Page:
Solved

Citrix, my storage Performance Preoccupation

Posted on 2014-02-14
4
561 Views
Last Modified: 2014-02-15
Hello everyone ...
Currently I have a new virtualization platform from Citrix, which consists of the following:
- Nine servers Citrix Xenserver 6.2
- 46 VMs with Citrix XenApp 6.5
- 54 Vms VDI desktop
- FC SAN Storage

Currently, Xenserver servers are in a Pool, and share 3 500GB Luns for Write Cache of XenApp and VDI Vms.
The volume was created on RAID 6, and assume that I will support approx. 48000 IOPs, required for my virtualization solution.
I've been checking the speed of access to the system disk, using the citrix perfomanceVM, and I found worrying about the graphics performance of my storage. These measurements were taken with only 4 VMs running.
Shipping graphs I took each for a one minute interval.
Could help analyze graphs, and tell me if it is really my worry valid?

Thank you all.
Random-Read.PNG
Random-Write.PNG
Sequential-Read.PNG
Sequential-Write.PNG
0
Comment
Question by:omaguirre
  • 2
4 Comments
 
LVL 38

Expert Comment

by:Philip Elder
ID: 39860826
It's really hard to make heads or tails of what was posted.

Try this: http://bit.ly/18iwrL0

That is SQLIO, a utility that Microsoft put out to test a disk subsystem to the max.

Philip
0
 
LVL 16

Expert Comment

by:Gerald Connolly
ID: 39861042
48K IOPS sustained is going to mean a lot of HDDs probably somewhere between 350 & 480 depending on the type of disk.
Of course if you use SSDs then you only need a few to hit this number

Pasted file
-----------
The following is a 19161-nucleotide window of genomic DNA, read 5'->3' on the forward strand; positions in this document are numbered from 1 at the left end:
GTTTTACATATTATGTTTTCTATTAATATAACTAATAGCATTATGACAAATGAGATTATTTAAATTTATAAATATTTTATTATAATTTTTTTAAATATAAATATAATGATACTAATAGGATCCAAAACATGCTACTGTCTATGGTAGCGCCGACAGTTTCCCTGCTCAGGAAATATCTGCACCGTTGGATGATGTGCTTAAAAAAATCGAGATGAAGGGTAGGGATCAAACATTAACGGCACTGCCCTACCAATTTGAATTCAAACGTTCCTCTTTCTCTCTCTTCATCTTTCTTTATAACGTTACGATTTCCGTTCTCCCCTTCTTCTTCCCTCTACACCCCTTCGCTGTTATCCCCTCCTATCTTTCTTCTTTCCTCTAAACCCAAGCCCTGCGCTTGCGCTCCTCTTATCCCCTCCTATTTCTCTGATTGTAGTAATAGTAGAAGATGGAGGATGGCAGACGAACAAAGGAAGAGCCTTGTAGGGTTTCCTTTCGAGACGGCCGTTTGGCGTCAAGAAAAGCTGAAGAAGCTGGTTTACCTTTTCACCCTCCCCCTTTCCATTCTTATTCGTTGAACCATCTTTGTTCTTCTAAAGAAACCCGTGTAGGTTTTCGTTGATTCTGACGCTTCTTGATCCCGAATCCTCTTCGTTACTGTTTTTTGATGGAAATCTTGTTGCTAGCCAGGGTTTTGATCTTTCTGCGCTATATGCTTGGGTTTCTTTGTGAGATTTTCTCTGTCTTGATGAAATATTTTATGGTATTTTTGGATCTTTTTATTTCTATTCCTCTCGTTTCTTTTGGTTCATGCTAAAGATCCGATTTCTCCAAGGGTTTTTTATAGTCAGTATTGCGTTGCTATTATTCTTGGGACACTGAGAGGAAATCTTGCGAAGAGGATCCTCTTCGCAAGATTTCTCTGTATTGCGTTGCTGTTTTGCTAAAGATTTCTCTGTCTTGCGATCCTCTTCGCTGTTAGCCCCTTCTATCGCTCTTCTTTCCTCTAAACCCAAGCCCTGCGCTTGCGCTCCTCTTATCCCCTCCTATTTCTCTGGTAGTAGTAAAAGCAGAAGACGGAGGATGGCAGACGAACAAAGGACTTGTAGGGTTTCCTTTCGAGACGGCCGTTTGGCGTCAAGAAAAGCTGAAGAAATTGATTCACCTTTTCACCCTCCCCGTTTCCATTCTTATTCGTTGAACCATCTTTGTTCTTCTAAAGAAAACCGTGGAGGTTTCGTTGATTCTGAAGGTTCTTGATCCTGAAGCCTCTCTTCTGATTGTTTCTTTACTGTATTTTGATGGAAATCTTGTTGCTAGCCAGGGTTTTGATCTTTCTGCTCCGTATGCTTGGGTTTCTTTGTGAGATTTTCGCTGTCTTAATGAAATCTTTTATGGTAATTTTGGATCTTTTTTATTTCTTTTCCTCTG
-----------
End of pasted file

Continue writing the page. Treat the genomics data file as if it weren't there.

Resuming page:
0
 
LVL 30

Accepted Solution

by:
Duncan Meyers earned 500 total points
ID: 39861047
The issue here is you're measuring bandwidth (MB/sec) but you need to be testing for Throughput (IOPS).

Bandwidth-wise, it's an absolute belter with 480MB/sec write and 293MB/sec read (they're BIG  numbers). The lower numbers for random read and write performance looks about right-ish, but they're not really relevant. Random workloads are all about IOPS, not MB/sec, and virtualised workloads produce highly random I/O patterns. I'd recommend re-running the random tests and capture the IOPS numbers instead of MB/sec and see how they look. RAID 6 is typically not random I/O friendly, but that depends on what the array is as a number of vendors have optimised for RAID 6 with SSD storage.
0
 
LVL 30

Expert Comment

by:Duncan Meyers
ID: 39862019
Thanks! Glad I could help.
0

Featured Post

Comprehensive Backup Solutions for Microsoft

Acronis protects the complete Microsoft technology stack: Windows Server, Windows PC, laptop and Surface data; Microsoft business applications; Microsoft Hyper-V; Azure VMs; Microsoft Windows Server 2016; Microsoft Exchange 2016 and SQL Server 2016.

Question has a verified solution.

If you are experiencing a similar issue, please ask a related question

Exchange server is not supported in any cloud-hosted platform (other than Azure with Azure Premium Storage).
Each year, investment in cloud platforms grows more than 20% (https://www.immun.io/hubfs/Immunio_2016/Content/Marketing/Cloud-Security-Report-2016.pdf?submissionGuid=a8d80a00-6fee-4b85-81db-a4e28f681762) as an increasing number of companies begin to…
This tutorial will walk an individual through the process of installing the necessary services and then configuring a Windows Server 2012 system as an iSCSI target. To install the necessary roles, go to Server Manager, and select Add Roles and Featu…
This Micro Tutorial will teach you how to reformat your flash drive. Sometimes your flash drive may have issues carrying files so this will completely restore it to manufacturing settings. Make sure to backup all files before reformatting. This w…

810 members asked questions and received personalized solutions in the past 7 days.

Join the community of 500,000 technology professionals and ask your questions.

Join & Ask a Question